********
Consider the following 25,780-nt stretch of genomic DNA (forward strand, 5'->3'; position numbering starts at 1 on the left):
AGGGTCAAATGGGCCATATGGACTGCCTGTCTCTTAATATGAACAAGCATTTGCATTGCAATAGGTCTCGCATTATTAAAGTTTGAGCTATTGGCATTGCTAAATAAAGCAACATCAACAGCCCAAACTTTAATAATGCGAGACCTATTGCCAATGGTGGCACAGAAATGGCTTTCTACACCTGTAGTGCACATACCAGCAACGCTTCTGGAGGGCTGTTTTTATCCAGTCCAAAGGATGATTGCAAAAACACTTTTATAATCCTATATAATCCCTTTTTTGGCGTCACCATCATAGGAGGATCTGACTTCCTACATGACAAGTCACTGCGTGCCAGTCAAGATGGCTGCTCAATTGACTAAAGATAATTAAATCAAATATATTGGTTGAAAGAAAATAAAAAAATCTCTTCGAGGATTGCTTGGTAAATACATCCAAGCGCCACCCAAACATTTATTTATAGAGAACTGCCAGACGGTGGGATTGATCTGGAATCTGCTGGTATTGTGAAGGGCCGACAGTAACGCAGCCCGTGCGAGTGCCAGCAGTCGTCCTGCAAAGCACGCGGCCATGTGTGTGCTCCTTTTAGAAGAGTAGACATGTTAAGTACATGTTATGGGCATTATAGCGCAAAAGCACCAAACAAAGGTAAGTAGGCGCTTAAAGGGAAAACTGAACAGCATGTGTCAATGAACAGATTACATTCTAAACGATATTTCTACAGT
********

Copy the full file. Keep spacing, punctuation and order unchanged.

Consider the following 25,780-nt stretch of genomic DNA (forward strand, 5'->3'; position numbering starts at 1 on the left):
AGGGTCAAATGGGCCATATGGACTGCCTGTCTCTTAATATGAACAAGCATTTGCATTGCAATAGGTCTCGCATTATTAAAGTTTGAGCTATTGGCATTGCTAAATAAAGCAACATCAACAGCCCAAACTTTAATAATGCGAGACCTATTGCCAATGGTGGCACAGAAATGGCTTTCTACACCTGTAGTGCACATACCAGCAACGCTTCTGGAGGGCTGTTTTTATCCAGTCCAAAGGATGATTGCAAAAACACTTTTATAATCCTATATAATCCCTTTTTTGGCGTCACCATCATAGGAGGATCTGACTTCCTACATGACAAGTCACTGCGTGCCAGTCAAGATGGCTGCTCAATTGACTAAAGATAATTAAATCAAATATATTGGTTGAAAGAAAATAAAAAAATCTCTTCGAGGATTGCTTGGTAAATACATCCAAGCGCCACCCAAACATTTATTTATAGAGAACTGCCAGACGGTGGGATTGATCTGGAATCTGCTGGTATTGTGAAGGGCCGACAGTAACGCAGCCCGTGCGAGTGCCAGCAGTCGTCCTGCAAAGCACGCGGCCATGTGTGTGCTCCTTTTAGAAGAGTAGACATGTTAAGTACATGTTATGGGCATTATAGCGCAAAAGCACCAAACAAAGGTAAGTAGGCGCTTAAAGGGAAAACTGAACAGCATGTGTCAATGAACAGATTACATTCTAAACGATATTTCTACAGT